And which of you, if he ask his father bread, will he give him a stone? or a fish, will he for a fish give him a serpent? Or if he shall ask an egg, will he reach him a scorpion? If you then, being evil, know how to give good gifts to your children, how much more will your Father from heaven give the good Spirit to them that ask him?   
There are several things to notice here.  Our relationship with God is analogous to that between a child and the child's father.  This is a relationship of dependency and trust, and in the case of God, that trust is justified.  The Monkey's Paw or the old man on Pell Street might provide precisely what is requested -- choose your words carefully! -- but a loving parent will only provide what is actually good for the child, even if the child asks for something harmful.  Note that the father in the example given by Our Lord is not guaranteed to give the bread or the fish or the egg, only that he will not give something bad for the child.  Most modern children have at some time asked for candy and been given a piece of fruit.  Likewise, to a child, a tetanus shot may be as unpleasant as a scorpion, but the the parent knows that the child needs the inoculation; whom the Lord loveth, he chastiseth; and he scourgeth every son whom he receiveth.  The one specific gift we are explicitly offered is one we would never think nor dare to ask:  the Holy Spirit.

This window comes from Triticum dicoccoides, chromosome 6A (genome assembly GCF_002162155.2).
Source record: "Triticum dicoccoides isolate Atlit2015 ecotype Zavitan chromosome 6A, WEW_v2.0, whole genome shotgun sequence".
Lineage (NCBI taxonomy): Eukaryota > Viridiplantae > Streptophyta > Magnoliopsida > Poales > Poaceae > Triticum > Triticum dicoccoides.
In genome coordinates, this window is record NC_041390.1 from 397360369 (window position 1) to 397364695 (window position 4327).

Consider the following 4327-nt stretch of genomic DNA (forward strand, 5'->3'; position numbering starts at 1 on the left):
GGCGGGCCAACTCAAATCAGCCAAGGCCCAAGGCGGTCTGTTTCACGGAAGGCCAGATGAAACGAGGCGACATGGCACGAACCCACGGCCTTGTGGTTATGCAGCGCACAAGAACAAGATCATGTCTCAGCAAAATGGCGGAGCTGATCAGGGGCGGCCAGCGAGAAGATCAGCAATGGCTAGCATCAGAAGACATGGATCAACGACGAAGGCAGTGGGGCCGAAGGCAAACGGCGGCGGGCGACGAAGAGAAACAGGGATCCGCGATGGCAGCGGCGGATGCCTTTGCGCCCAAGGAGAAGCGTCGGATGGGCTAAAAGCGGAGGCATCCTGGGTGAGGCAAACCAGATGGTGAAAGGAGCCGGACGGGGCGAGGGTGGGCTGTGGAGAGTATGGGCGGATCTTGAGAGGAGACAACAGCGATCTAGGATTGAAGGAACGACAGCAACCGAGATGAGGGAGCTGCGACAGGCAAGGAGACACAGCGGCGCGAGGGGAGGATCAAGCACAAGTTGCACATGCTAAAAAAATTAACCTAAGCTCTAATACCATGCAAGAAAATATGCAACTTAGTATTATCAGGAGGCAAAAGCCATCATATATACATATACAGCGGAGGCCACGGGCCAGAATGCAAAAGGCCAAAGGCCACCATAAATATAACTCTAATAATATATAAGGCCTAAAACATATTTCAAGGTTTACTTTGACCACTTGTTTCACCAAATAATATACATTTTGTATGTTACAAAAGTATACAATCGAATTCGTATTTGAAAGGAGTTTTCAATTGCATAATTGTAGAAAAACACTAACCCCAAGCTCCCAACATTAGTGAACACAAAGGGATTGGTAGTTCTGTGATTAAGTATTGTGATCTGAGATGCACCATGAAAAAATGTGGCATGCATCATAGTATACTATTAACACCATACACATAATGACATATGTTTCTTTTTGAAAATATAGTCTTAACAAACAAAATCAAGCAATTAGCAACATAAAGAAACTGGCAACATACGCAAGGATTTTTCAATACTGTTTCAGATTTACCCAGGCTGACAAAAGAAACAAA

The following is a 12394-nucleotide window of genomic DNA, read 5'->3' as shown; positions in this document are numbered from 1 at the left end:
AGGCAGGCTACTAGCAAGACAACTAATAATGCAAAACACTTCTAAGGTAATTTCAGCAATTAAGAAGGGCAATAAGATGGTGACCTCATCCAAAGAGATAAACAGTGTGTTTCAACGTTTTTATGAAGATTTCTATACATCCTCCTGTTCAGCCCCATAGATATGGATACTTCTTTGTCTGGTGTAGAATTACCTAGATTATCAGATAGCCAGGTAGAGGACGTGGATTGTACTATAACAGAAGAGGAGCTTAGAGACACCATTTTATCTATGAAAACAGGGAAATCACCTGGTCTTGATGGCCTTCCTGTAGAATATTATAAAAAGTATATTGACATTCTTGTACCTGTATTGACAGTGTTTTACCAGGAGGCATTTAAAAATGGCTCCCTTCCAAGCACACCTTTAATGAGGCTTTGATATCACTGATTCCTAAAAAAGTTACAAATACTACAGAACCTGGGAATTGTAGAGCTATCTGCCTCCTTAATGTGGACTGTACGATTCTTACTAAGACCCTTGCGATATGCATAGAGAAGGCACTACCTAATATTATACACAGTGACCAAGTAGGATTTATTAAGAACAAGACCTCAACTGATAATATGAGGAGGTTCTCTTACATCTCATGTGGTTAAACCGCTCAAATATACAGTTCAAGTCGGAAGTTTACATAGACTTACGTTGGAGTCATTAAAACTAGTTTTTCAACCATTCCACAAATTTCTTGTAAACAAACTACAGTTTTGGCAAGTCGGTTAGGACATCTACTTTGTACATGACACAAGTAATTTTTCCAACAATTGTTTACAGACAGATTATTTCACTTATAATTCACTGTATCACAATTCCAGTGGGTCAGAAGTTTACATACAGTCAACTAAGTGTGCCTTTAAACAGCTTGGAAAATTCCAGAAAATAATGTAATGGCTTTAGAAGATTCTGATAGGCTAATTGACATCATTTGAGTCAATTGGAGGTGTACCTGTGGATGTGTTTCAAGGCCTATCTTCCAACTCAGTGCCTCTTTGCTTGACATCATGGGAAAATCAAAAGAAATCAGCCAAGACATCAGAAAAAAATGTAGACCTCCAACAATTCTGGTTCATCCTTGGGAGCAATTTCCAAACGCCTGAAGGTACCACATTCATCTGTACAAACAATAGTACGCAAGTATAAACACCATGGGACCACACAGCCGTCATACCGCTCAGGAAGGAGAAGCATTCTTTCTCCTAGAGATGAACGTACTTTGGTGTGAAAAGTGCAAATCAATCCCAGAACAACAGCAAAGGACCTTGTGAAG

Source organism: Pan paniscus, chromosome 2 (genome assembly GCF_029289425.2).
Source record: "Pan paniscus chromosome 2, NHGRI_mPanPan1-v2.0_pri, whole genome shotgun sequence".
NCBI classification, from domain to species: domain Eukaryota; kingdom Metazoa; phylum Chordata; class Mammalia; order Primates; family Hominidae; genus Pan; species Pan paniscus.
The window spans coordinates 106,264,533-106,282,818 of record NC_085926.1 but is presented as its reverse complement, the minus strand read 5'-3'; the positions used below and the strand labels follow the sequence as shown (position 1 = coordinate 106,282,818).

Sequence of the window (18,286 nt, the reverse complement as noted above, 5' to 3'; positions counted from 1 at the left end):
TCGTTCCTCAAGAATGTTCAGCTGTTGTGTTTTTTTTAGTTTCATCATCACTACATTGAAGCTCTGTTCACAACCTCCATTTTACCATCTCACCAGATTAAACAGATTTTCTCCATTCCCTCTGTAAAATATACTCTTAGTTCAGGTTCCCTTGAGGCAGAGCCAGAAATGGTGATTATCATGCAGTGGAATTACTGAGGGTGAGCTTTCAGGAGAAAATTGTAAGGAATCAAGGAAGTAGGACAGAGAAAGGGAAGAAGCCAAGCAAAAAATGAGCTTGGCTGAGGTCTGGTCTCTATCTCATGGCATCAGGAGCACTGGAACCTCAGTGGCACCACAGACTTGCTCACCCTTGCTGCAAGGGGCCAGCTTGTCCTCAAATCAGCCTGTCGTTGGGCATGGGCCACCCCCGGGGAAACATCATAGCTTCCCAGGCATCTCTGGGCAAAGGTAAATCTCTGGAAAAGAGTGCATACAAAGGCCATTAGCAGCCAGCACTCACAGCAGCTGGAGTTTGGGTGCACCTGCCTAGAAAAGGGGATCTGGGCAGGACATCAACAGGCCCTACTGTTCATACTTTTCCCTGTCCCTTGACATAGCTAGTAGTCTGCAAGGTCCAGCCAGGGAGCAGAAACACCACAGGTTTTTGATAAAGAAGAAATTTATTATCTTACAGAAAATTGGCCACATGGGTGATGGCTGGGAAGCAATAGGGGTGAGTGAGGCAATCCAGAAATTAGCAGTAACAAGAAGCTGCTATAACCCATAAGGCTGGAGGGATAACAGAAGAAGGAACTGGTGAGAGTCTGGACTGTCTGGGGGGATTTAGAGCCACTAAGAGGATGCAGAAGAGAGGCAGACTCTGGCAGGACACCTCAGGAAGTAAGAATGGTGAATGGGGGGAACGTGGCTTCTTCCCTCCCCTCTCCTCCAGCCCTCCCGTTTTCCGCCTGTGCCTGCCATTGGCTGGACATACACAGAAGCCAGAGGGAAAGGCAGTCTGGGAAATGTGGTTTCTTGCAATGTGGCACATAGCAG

These are things Christians are supposed to know.  We are supposed to know that "Thy will be done, on earth as it is in heaven," and "Not my will, but Thine be done," are implicit in every true prayer.

So what exactly does a prayer of petition do?  God is omniscient, so it does not tell Him anything He did not already know.  God is also all-good; when we pray, "Lord, have mercy!" it is not because He is not always merciful.

I suspect that what prayer actually does is to prepare the right disposition to receive blessings.  If we are thoughtless or ungrateful, material blessings are only material blessings -- which means they are ultimately shallow and unfulfilling.  Besides, the Father already "maketh his sun to rise upon the good, and bad, and raineth upon the just and the unjust."